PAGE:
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Posts Tagged ‘Saskatchewan’

Well, friends, I knew it would happen some time.  I just accidentally hit an unknown shortcut key and published a post with only one sentence.  I apologize for any confusion.  So, back to my story…  I left The Crossing at Grasslands in Val Marie late in the morning on Thursday, May 24.  It could have been a short 2-1/2 hour drive to Cypress Hills, but I detoured to Eastend to look for Prairie Falcon, which would be a sure thing at Jones Peak (yeah, right).  It was another of those long dirt and gravel roads, but it did lead up and up to a spectacular view of the valley below.  I believe that Prairie Falcons do breed there, but I should have known by the zero photos in eBird for that location that not many people get a really good look.  It was so windy that I could barely keep myself upright.  I did not set up the scope because I knew it would blow over.  So, I did not add Prairie Falcon to my life list, but I did see some pretty Tree Swallows and Mountain Bluebirds.

Mountain Bluebird

I arrived at The Resort at Cypress Hills that afternoon and walked around the lake before settling in for the night.  The park is beautiful and the trees are a lovely change from the prairie.  However, I headed out to the prairie again the next morning.  On Friday, I drove over 1-1/2 hours towards Wild Horse, Alberta, to look for McCown’s Longspur again.  I loved the first 11 miles of the gravel road and did not encounter another vehicle.  Nor did I encounter any McCown’s Longspurs.  I did, however, see a few American Avocets in breeding plumage, the color of dreamsicles, a friend used to say.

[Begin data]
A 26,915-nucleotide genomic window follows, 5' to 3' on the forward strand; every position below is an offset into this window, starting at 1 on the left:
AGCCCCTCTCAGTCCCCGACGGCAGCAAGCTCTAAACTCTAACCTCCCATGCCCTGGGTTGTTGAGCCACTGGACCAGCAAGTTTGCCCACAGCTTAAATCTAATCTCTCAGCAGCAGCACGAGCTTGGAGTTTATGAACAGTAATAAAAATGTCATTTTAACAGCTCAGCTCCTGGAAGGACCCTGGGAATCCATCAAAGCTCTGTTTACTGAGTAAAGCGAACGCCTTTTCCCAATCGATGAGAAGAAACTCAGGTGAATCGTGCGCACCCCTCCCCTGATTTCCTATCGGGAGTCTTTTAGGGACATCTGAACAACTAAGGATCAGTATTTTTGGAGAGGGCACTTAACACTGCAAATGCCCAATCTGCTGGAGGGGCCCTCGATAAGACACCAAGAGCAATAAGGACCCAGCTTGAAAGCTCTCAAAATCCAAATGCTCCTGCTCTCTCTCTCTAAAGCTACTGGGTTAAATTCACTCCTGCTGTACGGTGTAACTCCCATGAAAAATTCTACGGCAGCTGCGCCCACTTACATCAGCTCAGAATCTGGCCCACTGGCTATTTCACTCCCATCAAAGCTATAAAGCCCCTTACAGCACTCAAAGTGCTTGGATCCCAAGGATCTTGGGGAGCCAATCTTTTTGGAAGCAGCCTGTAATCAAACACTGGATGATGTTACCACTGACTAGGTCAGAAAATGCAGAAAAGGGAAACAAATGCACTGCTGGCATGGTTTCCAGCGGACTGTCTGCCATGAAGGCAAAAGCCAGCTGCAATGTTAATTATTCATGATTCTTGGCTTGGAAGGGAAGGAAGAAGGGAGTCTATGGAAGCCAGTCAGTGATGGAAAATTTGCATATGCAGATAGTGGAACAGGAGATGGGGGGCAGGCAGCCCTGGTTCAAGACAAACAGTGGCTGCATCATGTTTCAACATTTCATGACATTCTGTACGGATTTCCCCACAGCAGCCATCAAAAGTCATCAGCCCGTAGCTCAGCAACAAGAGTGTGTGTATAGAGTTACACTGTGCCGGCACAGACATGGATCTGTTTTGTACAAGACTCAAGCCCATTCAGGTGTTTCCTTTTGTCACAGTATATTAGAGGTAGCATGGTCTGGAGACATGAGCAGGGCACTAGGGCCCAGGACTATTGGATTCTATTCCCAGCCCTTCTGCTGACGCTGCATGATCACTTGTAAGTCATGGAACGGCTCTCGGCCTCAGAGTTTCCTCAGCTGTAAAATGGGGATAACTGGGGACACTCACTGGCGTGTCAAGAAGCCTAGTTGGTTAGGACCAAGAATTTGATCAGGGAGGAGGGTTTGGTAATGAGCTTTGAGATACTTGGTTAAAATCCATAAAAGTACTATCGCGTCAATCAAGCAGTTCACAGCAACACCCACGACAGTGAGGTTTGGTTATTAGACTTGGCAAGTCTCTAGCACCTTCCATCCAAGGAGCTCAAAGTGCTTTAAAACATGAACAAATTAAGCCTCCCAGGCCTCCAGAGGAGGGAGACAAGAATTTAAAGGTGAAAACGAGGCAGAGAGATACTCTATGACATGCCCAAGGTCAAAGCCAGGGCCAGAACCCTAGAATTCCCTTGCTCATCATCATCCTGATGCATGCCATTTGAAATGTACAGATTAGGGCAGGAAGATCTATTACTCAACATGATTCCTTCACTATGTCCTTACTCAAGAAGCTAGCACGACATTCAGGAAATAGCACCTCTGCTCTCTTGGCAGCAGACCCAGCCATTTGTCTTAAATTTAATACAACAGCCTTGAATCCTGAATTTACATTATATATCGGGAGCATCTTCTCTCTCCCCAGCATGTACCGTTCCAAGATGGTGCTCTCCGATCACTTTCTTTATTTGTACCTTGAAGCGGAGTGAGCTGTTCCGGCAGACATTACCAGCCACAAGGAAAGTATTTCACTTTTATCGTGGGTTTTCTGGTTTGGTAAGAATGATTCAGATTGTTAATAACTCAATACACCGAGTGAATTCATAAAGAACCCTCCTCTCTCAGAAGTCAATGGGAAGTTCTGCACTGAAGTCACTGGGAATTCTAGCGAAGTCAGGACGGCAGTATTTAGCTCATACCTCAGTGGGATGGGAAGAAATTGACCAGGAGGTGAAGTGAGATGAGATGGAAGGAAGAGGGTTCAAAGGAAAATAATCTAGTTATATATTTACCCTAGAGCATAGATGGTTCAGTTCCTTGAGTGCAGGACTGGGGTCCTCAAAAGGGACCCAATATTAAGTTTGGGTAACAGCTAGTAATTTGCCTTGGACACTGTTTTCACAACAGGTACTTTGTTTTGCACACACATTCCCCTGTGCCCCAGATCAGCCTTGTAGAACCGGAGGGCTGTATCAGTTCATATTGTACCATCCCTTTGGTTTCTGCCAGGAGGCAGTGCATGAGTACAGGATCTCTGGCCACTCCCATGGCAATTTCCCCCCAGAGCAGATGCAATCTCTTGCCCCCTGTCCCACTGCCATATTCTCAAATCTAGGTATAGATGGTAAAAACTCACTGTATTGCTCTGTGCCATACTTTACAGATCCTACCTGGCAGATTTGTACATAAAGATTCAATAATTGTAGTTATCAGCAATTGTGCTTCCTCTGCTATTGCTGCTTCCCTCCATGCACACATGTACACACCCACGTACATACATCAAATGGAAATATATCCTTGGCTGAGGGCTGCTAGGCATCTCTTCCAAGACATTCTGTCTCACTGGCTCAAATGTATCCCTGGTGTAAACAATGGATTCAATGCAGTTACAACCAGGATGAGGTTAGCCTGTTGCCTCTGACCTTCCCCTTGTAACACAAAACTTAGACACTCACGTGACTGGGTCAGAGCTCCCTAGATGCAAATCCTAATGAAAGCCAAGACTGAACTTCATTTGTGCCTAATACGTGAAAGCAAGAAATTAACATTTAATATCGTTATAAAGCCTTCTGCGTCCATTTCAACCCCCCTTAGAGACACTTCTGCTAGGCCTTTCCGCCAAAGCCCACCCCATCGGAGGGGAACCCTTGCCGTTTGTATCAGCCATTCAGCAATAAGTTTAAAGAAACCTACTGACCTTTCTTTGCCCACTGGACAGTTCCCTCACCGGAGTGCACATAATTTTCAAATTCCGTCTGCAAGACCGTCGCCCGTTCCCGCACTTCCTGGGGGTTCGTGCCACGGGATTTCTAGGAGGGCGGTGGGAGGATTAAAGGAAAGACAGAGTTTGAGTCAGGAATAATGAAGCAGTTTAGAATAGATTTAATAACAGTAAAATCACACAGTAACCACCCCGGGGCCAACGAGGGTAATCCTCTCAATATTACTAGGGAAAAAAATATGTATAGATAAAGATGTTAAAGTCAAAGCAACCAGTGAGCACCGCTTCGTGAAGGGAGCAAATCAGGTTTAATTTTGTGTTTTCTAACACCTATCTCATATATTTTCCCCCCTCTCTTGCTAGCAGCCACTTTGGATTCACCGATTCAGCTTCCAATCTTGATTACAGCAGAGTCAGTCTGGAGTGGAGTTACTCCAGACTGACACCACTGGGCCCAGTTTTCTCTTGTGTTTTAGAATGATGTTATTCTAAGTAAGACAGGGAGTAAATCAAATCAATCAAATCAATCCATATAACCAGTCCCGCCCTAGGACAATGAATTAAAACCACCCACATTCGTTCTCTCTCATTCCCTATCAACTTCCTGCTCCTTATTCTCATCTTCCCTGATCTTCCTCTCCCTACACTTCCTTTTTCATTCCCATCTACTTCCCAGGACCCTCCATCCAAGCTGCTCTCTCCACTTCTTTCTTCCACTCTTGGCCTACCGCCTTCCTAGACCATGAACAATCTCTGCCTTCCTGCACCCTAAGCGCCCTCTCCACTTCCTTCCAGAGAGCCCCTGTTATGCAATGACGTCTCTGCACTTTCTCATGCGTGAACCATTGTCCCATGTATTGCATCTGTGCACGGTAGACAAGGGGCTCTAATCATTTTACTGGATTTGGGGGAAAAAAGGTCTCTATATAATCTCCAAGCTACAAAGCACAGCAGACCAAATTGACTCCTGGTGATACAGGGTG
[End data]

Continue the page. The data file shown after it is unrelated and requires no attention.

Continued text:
American Avocet

The next 10 miles were pretty good, too, and I met another birder coming from the opposite direction.  He greeted me with “What do you need?”  I replied, “McCown’s Longspur.”  “I just pushed three of them your way.  Just wait here five minutes and they will be here.”  Well, we talked 10 or 15 minutes and another truck came by.  Birds don’t always keep hopping straight down the road, either, so I missed them.  I continued on down the road and was at the border station before I realized that my target road had ended.  It was good fortune, though, because they have rest rooms at the border station (travel tip).  Plus, I found the most cooperative Upland Sandpiper just before the end of the road.  I think this bird would have let me look at him all day.

Upland Sandpiper

I could have made a loop back to Cypress Hills, but I liked the first 11 miles of the road I was on so much that I decided to return the same way.  I don’t know what changed, other than my luck, but I found EIGHT adult male McCown’s Longspurs on the way back!  My mediocre photos make me happy, proof that I finally found these little beauties.